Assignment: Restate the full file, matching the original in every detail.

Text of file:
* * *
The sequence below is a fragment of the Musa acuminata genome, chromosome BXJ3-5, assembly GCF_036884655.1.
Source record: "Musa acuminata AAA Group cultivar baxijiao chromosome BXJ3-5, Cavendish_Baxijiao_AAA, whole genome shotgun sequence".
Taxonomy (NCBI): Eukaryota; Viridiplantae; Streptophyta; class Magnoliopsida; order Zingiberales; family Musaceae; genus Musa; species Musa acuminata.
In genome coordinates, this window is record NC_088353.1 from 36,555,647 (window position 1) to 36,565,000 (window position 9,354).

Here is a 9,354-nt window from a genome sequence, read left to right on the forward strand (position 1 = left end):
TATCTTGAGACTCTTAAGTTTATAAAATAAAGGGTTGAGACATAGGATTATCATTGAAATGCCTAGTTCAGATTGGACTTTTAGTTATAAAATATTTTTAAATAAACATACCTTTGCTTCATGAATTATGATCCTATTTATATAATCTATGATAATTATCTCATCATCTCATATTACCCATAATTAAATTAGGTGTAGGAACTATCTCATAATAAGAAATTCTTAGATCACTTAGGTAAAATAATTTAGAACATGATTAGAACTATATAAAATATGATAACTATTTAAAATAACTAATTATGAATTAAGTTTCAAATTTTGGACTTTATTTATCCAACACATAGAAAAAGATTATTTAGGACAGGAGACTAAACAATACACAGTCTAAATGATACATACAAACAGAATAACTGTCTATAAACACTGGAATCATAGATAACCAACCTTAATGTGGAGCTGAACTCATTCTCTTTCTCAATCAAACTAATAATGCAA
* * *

The sequence below is a fragment of the Musa acuminata genome, chromosome BXJ3-5, assembly GCF_036884655.1.
Source record: "Musa acuminata AAA Group cultivar baxijiao chromosome BXJ3-5, Cavendish_Baxijiao_AAA, whole genome shotgun sequence".
Taxonomy (NCBI): Eukaryota; Viridiplantae; Streptophyta; class Magnoliopsida; order Zingiberales; family Musaceae; genus Musa; species Musa acuminata.
In genome coordinates, this window is record NC_088353.1 from 36,555,647 (window position 1) to 36,565,000 (window position 9,354).

Here is a 9,354-nt window from a genome sequence, read left to right on the forward strand (position 1 = left end):
TATCTTGAGACTCTTAAGTTTATAAAATAAAGGGTTGAGACATAGGATTATCATTGAAATGCCTAGTTCAGATTGGACTTTTAGTTATAAAATATTTTTAAATAAACATACCTTTGCTTCATGAATTATGATCCTATTTATATAATCTATGATAATTATCTCATCATCTCATATTACCCATAATTAAATTAGGTGTAGGAACTATCTCATAATAAGAAATTCTTAGATCACTTAGGTAAAATAATTTAGAACATGATTAGAACTATATAAAATATGATAACTATTTAAAATAACTAATTATGAATTAAGTTTCAAATTTTGGACTTTATTTATCCAACACATAGAAAAAGATTATTTAGGACAGGAGACTAAACAATACACAGTCTAAATGATACATACAAACAGAATAACTGTCTATAAACACTGGAATCATAGATAACCAACCTTAATGTGGAGCTGAACTCATTCTCTTTCTCAATCAAACTAATAATGCAA